|BJ.1||BA.5||13 non- synonymous spike mutations, 7 in RBD and including4 predicted immune escape locations||123 (10 countries, most cases in India)||1|
|BS.1||BA.2.3.2||R346TL452RN460KG476S||25 (15 from Japan)||0|
In Monterey County, as of 10/22/22, 2.1% of 0-4 year-olds and 40.1% of 5-11 year-olds have received the first two doses of vaccine, while 73.3% of 12-17 year-olds have received two doses. Only 54.1% of Monterey County residents have received a third dose of the vaccine. The Monterey County Health Department does not publish data on how many residents have received the new BA.5 bivalent booster vaccine. On June 17, The FDA authorized both the Pfizer and Moderna vaccines for use in children ages 6 months to four years. We believe children under 5 should be vaccinated as soon as possible. All Monterey County residents should get up to date on COVID-19 vaccinations, including the bivalent BA.5 booster, as soon as possible.
On 10/21/22, the United States had 19,652 documented new infections. There were also 190 deaths. Thirty-four states did not report their infections, and 36 states didn’t report their deaths. In the United States the number of hospitalized patients has decreased slightly (-1% compared to the previous 14 days) in many areas and was 26,810 on October 22. On 10/21/22 there were 2,707 patients who are seriously or critically ill; that number was 2,753 two weeks ago. The number of critically ill patients has decreased only by 47 in the last 14 days, while at least 4,951 new deaths occurred. The number of critically ill patients has decreased for the fifth time in twenty-nine 14-day periods. Patients are still dying each day (average 354/day). Omicron BA.4, BA.4.6, BA.5, and BF.7 variants are still causing infections. A new variant BQ.1.1, descended from Omicron BA.5, is causing increasing numbers of infections and hospitalizations in New York. In Singapore a different Omicron BA.2 variant, XBB, is causing rapidly increasing infections. Past infections with a BA.1, BA.2 or BA.5 variants will not prevent infections with any of the newer variants.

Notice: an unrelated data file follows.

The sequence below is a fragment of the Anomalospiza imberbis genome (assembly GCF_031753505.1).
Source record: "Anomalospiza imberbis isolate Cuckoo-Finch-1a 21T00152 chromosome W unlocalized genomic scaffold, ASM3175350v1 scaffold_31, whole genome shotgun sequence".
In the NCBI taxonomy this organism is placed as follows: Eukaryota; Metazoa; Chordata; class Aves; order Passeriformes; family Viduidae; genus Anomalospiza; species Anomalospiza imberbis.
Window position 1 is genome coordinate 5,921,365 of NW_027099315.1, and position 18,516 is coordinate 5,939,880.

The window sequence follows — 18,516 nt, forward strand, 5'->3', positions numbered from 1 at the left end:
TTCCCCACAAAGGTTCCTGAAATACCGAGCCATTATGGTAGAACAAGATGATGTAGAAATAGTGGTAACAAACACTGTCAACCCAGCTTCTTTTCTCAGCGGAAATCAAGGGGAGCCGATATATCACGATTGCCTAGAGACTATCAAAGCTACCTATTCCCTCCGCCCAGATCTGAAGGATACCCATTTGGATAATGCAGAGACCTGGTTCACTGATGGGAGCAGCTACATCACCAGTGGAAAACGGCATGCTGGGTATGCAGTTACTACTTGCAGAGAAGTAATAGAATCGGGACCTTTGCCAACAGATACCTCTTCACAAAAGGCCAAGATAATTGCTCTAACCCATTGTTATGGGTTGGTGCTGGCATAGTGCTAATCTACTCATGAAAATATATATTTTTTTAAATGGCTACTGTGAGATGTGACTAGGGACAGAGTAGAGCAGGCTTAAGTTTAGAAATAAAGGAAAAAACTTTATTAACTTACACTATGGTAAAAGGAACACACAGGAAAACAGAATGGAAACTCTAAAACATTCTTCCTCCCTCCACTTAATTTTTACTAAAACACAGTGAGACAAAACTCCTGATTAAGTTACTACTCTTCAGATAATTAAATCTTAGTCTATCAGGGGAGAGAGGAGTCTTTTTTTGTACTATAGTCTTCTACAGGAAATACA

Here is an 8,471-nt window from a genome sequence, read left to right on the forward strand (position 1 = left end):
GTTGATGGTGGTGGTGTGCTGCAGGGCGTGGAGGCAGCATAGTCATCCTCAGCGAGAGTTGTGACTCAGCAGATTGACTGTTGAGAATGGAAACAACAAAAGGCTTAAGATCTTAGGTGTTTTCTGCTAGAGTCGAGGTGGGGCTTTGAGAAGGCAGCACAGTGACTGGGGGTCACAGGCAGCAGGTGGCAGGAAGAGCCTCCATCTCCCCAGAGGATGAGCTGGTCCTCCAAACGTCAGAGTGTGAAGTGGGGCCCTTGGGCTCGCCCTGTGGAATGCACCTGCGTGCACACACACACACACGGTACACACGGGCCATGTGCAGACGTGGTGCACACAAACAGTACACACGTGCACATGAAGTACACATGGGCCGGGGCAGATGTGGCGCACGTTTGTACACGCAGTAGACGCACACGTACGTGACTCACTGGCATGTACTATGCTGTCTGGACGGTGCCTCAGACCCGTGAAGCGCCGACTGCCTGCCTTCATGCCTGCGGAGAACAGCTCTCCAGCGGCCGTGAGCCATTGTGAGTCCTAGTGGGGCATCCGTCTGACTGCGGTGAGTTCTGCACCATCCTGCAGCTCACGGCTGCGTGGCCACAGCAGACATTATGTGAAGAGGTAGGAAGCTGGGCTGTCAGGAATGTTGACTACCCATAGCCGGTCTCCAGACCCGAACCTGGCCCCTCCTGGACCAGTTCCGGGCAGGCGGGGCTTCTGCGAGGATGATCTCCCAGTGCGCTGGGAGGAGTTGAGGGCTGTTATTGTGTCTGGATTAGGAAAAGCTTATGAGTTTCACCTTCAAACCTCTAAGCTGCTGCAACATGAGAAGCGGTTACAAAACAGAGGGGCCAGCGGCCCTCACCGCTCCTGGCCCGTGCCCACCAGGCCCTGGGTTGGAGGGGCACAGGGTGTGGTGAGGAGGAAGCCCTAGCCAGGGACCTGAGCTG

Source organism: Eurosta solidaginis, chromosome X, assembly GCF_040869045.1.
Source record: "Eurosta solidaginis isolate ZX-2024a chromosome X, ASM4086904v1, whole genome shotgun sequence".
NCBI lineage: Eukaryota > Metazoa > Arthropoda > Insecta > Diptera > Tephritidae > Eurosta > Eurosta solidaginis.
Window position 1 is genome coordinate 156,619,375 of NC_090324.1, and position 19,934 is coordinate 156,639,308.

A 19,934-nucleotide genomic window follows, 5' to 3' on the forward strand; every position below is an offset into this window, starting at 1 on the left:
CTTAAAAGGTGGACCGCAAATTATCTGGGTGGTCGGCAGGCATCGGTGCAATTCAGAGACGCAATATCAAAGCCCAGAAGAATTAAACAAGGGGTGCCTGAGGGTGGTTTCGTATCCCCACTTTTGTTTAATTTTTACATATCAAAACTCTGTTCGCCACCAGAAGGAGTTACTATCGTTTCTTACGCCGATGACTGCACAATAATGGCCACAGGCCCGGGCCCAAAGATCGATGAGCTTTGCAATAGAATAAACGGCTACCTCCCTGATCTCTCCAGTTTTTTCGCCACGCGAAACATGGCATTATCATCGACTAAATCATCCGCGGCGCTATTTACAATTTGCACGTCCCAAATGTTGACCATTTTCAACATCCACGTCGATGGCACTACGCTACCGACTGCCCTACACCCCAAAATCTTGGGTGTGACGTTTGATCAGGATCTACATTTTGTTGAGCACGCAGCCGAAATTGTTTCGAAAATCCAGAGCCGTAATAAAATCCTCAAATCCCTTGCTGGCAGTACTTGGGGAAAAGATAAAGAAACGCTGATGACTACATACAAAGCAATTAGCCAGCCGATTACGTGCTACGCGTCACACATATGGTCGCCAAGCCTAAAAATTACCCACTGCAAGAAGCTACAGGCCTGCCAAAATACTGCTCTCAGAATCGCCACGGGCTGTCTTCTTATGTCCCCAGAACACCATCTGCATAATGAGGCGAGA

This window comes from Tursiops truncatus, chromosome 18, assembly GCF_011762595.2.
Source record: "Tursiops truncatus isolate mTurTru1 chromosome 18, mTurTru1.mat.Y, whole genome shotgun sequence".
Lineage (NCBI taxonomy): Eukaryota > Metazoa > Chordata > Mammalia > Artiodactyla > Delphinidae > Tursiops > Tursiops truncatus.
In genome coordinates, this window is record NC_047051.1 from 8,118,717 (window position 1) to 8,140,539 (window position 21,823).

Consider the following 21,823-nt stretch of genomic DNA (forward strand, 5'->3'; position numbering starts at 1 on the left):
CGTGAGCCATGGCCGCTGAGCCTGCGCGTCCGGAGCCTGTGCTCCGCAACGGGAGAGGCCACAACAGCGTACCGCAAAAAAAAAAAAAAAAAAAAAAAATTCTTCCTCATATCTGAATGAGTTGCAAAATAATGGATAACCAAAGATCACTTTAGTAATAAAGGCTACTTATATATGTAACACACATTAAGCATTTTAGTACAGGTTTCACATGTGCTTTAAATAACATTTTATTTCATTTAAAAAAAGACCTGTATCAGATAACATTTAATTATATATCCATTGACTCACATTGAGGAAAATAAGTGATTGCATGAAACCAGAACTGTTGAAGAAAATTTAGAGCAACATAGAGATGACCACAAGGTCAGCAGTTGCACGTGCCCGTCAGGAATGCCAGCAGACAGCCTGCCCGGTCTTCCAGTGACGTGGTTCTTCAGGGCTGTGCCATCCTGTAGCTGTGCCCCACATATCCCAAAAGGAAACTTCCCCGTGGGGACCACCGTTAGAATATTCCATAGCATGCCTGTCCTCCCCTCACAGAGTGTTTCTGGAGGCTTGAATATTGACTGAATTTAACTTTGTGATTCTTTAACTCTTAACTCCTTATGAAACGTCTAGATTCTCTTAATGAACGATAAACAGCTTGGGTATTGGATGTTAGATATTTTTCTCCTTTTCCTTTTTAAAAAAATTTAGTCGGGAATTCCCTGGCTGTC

As of 10/21/22, we have had 1,092,606 deaths and 99,055,537 SARS-CoV-2 infections in the United States. We have had 532,369 new infections in the last 14 days. We are adding an average of 266,185 new infections every seven days. For the pandemic in the United States we are averaging one death for every 90.65 infections or over 11,030 deaths for each one million infections. As of 10/21/22, thirty-eight states have had greater than 500,000 total infections, and 38 states have had greater than 5,000 total deaths. Forty-six states have had greater than 2,000 deaths, and 43 states have greater than 2,000 deaths per million population. Seven states have over 4,000 deaths per million population: Mississippi (4,350), Arizona (4,330), Alabama (4,186), West Virginia (4,178), New Mexico (4,111), Tennessee (4,103) and Arkansas (4,114). . Eighteen states (Alabama, Virginia, Missouri, North Carolina, Indiana, Tennessee, Massachusetts, Ohio, Michigan, Georgia, Illinois, New Jersey, Pennsylvania, Florida, Texas, New York, Arizona and California) have had greater than 20,000 deaths. Seven states have had greater than 40,000 deaths: Florida (82,065 deaths), Texas (91,584 deaths), New York (72,694 deaths), Pennsylvania (47,582 deaths), Georgia (40,552 deaths), Ohio (40,111 deaths) and California (96,721 deaths, 20th most deaths in the world).